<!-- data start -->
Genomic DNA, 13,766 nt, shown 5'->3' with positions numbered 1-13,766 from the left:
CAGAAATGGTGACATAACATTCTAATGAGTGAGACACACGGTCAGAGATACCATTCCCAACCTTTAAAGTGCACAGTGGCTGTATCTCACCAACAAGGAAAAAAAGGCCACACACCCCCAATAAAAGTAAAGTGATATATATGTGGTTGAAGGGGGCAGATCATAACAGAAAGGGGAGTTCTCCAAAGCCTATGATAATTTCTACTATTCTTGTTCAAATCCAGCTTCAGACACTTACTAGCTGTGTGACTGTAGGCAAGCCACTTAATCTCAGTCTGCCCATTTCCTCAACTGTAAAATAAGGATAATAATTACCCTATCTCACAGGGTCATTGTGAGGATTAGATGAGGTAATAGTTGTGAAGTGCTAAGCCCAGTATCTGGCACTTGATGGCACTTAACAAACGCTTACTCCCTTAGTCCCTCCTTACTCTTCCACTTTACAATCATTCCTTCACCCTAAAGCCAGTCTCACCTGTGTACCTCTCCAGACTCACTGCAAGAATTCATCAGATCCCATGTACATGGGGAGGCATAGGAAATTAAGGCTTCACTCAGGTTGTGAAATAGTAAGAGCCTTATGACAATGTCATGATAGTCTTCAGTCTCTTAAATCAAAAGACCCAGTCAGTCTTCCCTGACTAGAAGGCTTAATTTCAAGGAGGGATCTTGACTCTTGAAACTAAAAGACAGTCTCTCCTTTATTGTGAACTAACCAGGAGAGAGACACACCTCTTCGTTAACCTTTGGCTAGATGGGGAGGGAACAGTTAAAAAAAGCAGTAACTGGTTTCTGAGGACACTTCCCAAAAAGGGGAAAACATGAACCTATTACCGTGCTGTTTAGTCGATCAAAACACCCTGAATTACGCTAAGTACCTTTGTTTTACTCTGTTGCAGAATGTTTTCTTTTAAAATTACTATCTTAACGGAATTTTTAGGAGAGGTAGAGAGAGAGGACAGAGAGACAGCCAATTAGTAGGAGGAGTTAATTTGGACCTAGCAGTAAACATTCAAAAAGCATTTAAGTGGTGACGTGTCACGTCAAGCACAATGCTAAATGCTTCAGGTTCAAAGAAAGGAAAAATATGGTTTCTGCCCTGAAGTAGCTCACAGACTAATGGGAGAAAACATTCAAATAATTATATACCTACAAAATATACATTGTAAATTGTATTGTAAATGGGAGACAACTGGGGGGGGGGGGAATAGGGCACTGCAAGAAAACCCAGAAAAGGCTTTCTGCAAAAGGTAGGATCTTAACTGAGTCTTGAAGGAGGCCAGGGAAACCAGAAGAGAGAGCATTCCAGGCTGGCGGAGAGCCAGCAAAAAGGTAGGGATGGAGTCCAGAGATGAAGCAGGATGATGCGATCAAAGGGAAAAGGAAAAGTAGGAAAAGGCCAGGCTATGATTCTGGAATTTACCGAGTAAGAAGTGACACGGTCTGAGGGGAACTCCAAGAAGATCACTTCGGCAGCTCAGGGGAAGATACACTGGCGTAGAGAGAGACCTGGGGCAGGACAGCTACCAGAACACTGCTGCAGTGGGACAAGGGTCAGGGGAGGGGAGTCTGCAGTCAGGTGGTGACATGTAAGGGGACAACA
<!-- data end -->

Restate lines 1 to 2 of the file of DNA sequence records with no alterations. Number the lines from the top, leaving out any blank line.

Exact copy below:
Genomic DNA, 13,766 nt, shown 5'->3' with positions numbered 1-13,766 from the left:
CAGAAATGGTGACATAACATTCTAATGAGTGAGACACACGGTCAGAGATACCATTCCCAACCTTTAAAGTGCACAGTGGCTGTATCTCACCAACAAGGAAAAAAAGGCCACACACCCCCAATAAAAGTAAAGTGATATATATGTGGTTGAAGGGGGCAGATCATAACAGAAAGGGGAGTTCTCCAAAGCCTATGATAATTTCTACTATTCTTGTTCAAATCCAGCTTCAGACACTTACTAGCTGTGTGACTGTAGGCAAGCCACTTAATCTCAGTCTGCCCATTTCCTCAACTGTAAAATAAGGATAATAATTACCCTATCTCACAGGGTCATTGTGAGGATTAGATGAGGTAATAGTTGTGAAGTGCTAAGCCCAGTATCTGGCACTTGATGGCACTTAACAAACGCTTACTCCCTTAGTCCCTCCTTACTCTTCCACTTTACAATCATTCCTTCACCCTAAAGCCAGTCTCACCTGTGTACCTCTCCAGACTCACTGCAAGAATTCATCAGATCCCATGTACATGGGGAGGCATAGGAAATTAAGGCTTCACTCAGGTTGTGAAATAGTAAGAGCCTTATGACAATGTCATGATAGTCTTCAGTCTCTTAAATCAAAAGACCCAGTCAGTCTTCCCTGACTAGAAGGCTTAATTTCAAGGAGGGATCTTGACTCTTGAAACTAAAAGACAGTCTCTCCTTTATTGTGAACTAACCAGGAGAGAGACACACCTCTTCGTTAACCTTTGGCTAGATGGGGAGGGAACAGTTAAAAAAAGCAGTAACTGGTTTCTGAGGACACTTCCCAAAAAGGGGAAAACATGAACCTATTACCGTGCTGTTTAGTCGATCAAAACACCCTGAATTACGCTAAGTACCTTTGTTTTACTCTGTTGCAGAATGTTTTCTTTTAAAATTACTATCTTAACGGAATTTTTAGGAGAGGTAGAGAGAGAGGACAGAGAGACAGCCAATTAGTAGGAGGAGTTAATTTGGACCTAGCAGTAAACATTCAAAAAGCATTTAAGTGGTGACGTGTCACGTCAAGCACAATGCTAAATGCTTCAGGTTCAAAGAAAGGAAAAATATGGTTTCTGCCCTGAAGTAGCTCACAGACTAATGGGAGAAAACATTCAAATAATTATATACCTACAAAATATACATTGTAAATTGTATTGTAAATGGGAGACAACTGGGGGGGGGGGGAATAGGGCACTGCAAGAAAACCCAGAAAAGGCTTTCTGCAAAAGGTAGGATCTTAACTGAGTCTTGAAGGAGGCCAGGGAAACCAGAAGAGAGAGCATTCCAGGCTGGCGGAGAGCCAGCAAAAAGGTAGGGATGGAGTCCAGAGATGAAGCAGGATGATGCGATCAAAGGGAAAAGGAAAAGTAGGAAAAGGCCAGGCTATGATTCTGGAATTTACCGAGTAAGAAGTGACACGGTCTGAGGGGAACTCCAAGAAGATCACTTCGGCAGCTCAGGGGAAGATACACTGGCGTAGAGAGAGACCTGGGGCAGGACAGCTACCAGAACACTGCTGCAGTGGGACAAGGGTCAGGGGAGGGGAGTCTGCAGTCAGGTGGTGACATGTAAGGGGACAACA